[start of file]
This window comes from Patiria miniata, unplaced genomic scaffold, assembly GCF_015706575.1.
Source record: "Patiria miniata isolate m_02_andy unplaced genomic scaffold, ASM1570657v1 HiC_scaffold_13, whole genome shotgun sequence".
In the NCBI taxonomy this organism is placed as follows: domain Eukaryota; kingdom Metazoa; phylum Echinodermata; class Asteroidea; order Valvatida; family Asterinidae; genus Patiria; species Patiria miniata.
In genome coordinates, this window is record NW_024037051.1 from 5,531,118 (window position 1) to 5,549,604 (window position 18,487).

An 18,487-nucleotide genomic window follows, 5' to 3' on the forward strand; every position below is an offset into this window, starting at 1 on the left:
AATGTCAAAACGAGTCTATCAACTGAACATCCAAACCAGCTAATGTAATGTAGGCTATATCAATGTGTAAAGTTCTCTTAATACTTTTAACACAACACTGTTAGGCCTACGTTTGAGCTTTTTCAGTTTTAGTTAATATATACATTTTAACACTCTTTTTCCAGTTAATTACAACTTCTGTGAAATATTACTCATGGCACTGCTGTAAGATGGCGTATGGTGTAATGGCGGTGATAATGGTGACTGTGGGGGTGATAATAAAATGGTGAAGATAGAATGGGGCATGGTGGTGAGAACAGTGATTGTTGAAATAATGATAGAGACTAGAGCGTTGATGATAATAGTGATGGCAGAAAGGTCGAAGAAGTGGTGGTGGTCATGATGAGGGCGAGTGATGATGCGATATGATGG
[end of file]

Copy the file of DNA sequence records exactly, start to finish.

This window comes from Patiria miniata, unplaced genomic scaffold, assembly GCF_015706575.1.
Source record: "Patiria miniata isolate m_02_andy unplaced genomic scaffold, ASM1570657v1 HiC_scaffold_13, whole genome shotgun sequence".
In the NCBI taxonomy this organism is placed as follows: domain Eukaryota; kingdom Metazoa; phylum Echinodermata; class Asteroidea; order Valvatida; family Asterinidae; genus Patiria; species Patiria miniata.
In genome coordinates, this window is record NW_024037051.1 from 5,531,118 (window position 1) to 5,549,604 (window position 18,487).

An 18,487-nucleotide genomic window follows, 5' to 3' on the forward strand; every position below is an offset into this window, starting at 1 on the left:
AATGTCAAAACGAGTCTATCAACTGAACATCCAAACCAGCTAATGTAATGTAGGCTATATCAATGTGTAAAGTTCTCTTAATACTTTTAACACAACACTGTTAGGCCTACGTTTGAGCTTTTTCAGTTTTAGTTAATATATACATTTTAACACTCTTTTTCCAGTTAATTACAACTTCTGTGAAATATTACTCATGGCACTGCTGTAAGATGGCGTATGGTGTAATGGCGGTGATAATGGTGACTGTGGGGGTGATAATAAAATGGTGAAGATAGAATGGGGCATGGTGGTGAGAACAGTGATTGTTGAAATAATGATAGAGACTAGAGCGTTGATGATAATAGTGATGGCAGAAAGGTCGAAGAAGTGGTGGTGGTCATGATGAGGGCGAGTGATGATGCGATATGATGG